The mail supremacist

THE SELECTED LETTERS OF D H LAWRENCE ed James T Boulton, CUP pounds 29. 95

The Arrival of a letter from D H Lawrence must have been a remarkable event. Passionate, hectoring, tender, funny, tragic, angry, calm, silly, wise, these are letters charged with a sense of self, yet - as the finest are - exquisitely attuned to the recipient. If his furious vatic rage could on occasion seem egotistical or self-dramatising, he never forgot the person he was addressing and mixed eager enquiries about their own lives with his own fiercely lived and fiercely expounded life philosophy.

James Boulton has chosen 330 letters from the massive eight-volume Cambridge edition of well over 5,000, making this substantial selection something like a new addition to the Lawrence canon, a book to have on the shelf alongside The Rainbow and Women in Love. Boulton's editing is deft and helpful (though perhaps we didn't need a footnote explaining what it means to keep one's pecker up) and there are brief - yet necessary - notes on all Lawrence's correspondents, only a minority of whom now are famous names.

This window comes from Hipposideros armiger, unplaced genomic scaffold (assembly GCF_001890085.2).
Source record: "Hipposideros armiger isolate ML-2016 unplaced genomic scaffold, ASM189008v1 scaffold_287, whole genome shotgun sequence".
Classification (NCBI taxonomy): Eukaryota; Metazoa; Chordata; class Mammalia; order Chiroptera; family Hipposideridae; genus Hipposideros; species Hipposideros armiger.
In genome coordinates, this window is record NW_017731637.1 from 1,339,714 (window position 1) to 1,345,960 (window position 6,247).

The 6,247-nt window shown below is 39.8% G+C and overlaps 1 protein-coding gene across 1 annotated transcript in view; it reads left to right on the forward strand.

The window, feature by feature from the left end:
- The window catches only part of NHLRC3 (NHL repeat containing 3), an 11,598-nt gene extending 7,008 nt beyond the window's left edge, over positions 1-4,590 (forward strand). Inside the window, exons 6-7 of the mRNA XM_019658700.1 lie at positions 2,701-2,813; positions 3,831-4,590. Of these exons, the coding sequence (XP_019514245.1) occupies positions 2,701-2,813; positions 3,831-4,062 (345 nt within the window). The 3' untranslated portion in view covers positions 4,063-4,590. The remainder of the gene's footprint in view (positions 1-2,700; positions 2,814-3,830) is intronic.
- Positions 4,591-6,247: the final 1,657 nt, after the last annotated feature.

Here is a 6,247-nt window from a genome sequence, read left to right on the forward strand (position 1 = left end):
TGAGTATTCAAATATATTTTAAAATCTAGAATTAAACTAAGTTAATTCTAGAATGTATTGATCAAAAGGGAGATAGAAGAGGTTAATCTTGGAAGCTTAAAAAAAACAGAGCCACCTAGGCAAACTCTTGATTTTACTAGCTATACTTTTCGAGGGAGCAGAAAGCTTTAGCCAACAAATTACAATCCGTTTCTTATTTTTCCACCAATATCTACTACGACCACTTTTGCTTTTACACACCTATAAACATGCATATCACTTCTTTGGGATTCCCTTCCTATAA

A constant theme in these letters, whose provenance maps the pilgrimage of this restless spirit across Europe and several other continents, is Lawrence's angry engagement with England. In his last months he wrote to the American poet Witter Bynner: "I do believe the root of all my sickness is a sort of rage ... it's Europe that has made me ill. One gets so innerly angry with the dull sort of hopelessness and deadness there is over there." Nearly 20 years earlier, he had exclaimed to Edward Garnett over Heinemann's rejection of the manuscript of Sons and Lovers on the grounds that the public (and the circulating libraries) would not stand for it: "Why, why, why was I born an Englishman!"